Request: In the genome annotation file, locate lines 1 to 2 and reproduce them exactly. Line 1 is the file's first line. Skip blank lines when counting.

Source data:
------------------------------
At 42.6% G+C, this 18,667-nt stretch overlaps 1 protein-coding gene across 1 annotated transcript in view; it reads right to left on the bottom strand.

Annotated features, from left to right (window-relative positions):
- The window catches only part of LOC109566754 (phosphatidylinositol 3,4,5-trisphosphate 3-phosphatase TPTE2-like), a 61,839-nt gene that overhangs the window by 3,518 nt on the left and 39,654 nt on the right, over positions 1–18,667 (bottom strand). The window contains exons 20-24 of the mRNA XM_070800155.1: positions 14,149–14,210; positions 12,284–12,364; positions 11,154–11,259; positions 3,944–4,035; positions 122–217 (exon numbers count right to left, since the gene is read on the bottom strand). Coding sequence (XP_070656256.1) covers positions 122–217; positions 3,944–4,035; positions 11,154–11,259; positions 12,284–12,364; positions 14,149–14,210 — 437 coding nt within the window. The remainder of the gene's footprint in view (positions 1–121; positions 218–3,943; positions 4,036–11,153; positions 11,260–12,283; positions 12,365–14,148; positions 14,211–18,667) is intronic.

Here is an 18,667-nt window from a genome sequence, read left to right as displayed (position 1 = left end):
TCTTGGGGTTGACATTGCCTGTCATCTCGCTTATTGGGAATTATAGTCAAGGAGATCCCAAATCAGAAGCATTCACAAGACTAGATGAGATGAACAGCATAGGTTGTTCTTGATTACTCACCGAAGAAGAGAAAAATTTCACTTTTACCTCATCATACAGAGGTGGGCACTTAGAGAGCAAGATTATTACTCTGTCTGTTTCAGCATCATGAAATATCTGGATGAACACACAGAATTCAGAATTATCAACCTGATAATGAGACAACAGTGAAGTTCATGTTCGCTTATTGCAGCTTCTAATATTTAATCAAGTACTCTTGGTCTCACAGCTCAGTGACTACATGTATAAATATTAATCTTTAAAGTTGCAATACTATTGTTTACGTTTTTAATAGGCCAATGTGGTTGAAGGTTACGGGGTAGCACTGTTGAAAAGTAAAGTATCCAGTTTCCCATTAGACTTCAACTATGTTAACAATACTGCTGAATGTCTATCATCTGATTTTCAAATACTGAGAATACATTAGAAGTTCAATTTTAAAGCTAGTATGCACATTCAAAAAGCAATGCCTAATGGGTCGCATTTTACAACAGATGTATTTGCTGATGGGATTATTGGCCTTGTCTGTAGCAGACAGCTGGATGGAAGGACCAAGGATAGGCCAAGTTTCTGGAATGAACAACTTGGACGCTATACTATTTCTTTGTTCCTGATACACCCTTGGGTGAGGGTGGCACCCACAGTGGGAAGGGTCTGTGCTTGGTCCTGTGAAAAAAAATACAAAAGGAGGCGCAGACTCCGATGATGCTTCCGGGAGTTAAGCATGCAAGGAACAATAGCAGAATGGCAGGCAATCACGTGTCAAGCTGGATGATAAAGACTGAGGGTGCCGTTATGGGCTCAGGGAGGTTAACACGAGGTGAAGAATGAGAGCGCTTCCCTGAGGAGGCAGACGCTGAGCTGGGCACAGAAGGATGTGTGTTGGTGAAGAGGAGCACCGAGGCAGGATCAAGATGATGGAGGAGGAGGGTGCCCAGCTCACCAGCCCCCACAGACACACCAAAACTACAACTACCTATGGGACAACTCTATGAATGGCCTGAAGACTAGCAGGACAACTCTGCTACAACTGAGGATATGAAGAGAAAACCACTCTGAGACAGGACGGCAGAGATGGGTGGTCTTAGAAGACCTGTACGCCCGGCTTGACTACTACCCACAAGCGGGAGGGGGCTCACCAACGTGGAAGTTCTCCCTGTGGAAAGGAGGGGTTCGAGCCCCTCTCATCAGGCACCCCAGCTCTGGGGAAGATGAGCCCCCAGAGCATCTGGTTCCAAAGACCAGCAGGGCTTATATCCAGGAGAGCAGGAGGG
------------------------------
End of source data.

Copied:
At 42.6% G+C, this 18,667-nt stretch overlaps 1 protein-coding gene across 1 annotated transcript in view; it reads right to left on the bottom strand.

Annotated features, from left to right (window-relative positions):